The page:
Opinion | Brexit an opportunity for Commonwealth members to strengthen trade – TheSpec.com

Credit: Original article can be found here

Brexit has allowed the United Kingdom to establish an independent trade policy outside the expectations of the European Union. European law and treaties signed by the EU no longer apply to the U.K.

Accordingly, the British government signed the Trade Continuity Agreement with Canada. The agreement, which took effect on April 1, maintains the intent of the Comprehensive Economic and Trade Agreement (CETA) signed with the EU in 2016.

This new trade policy should allow the U.K. and Canada to strengthen their relations through the Commonwealth.

Trade between the two countries is significant, especially from a Canadian perspective. The prominent position of the British in the EU was an asset for Canada.

According to the Canadian government: “The U.K.’s GDP represented 18.1 per cent of the EU’s total GDP in 2019 — the second-largest GDP in the bloc after Germany. Merchandise trade between Canada and the United Kingdom represented 30.1 per cent of total Canadian trade with the EU between 2017 and 2019.”

In 2019, the United Kingdom was the second most popular destination, after the United States for foreign direct investment and Canadian direct investment abroad, with a share of 7.5 per cent and representing a flow of $7.6 billion.

In total, the Canadian stock of foreign direct investment in the U.K. was valued at $107 billion in 2019. In 2020, the U.K. was the third destination for the exportation of Canadian goods, after the U.S. and China, with a value of $4.5 billion in the first quarter.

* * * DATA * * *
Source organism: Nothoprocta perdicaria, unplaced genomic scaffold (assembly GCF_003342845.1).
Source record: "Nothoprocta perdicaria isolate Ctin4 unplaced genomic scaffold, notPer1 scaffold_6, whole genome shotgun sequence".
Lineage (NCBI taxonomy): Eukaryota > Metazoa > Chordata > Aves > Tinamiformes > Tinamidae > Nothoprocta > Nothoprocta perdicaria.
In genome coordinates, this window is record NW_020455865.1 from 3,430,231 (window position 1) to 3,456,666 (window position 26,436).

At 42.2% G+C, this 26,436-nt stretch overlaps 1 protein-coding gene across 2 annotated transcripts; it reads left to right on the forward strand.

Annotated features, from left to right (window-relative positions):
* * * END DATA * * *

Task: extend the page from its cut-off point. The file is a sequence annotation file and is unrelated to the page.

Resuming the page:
Canada’s trade with the U.K. (with an average value of $27.1 billion between 2017 and 2019) is bigger than the trade with Germany, at $23.9 billion. A large share of this trade is in precious metals such as gold, accounting for 60.6 per cent of total Canadian exports in 2015. Gold is the most valuable mined mineral in Canada, with a production value of $10.3 billion in 2019. Ontario and Quebec accounted for more than 75 per cent of the production in 2019.

The economic bond between the two countries can be reinforced by solid and historic political relations. Brexit can be an opportunity for members of the Commonwealth to strengthen their ties.

This renewed trade agreement can be an opportunity to launch the old idea of the CANZUK (Canada, Australia, New Zealand and the United Kingdom).

This proposal, intended to create free trade and free movement between these countries, is supported by politicians like Conservative Party of Canada Leader Erin O’Toole and British Prime Minister Boris Johnson. Parliament in New Zealand is also in favour of this initiative.

Some supporters want to have a more integrated zone with economic, political, social and military components to such an alliance.

For now, the British government refuses to explore the options to create a free movement area in CANZUK. Nevertheless, some measures have been taken to improve the mobility of people from these countries in the past. New improvements in this area may come.

This project can also be helpful for its members from a geopolitical perspective. With the rise of European and American protectionism, it’s more vital for Commonwealth countries to have their voices heard. Strengthening the links between them should be a priority, considering that most of them border the Pacific Ocean, the new centre of economic and political issues.

Of course, the distances between the countries are a severe obstacle. But in a more digital society, some barriers can be removed.

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Like the European Economic Area, the ancestor of the EU, free trade is the pillar of cohesion. Canada and the U.K. can push this project to increase their place on the international scene.

Alexandre Massaux is a research associate with the Frontier Centre for Public Policy. @Troy Media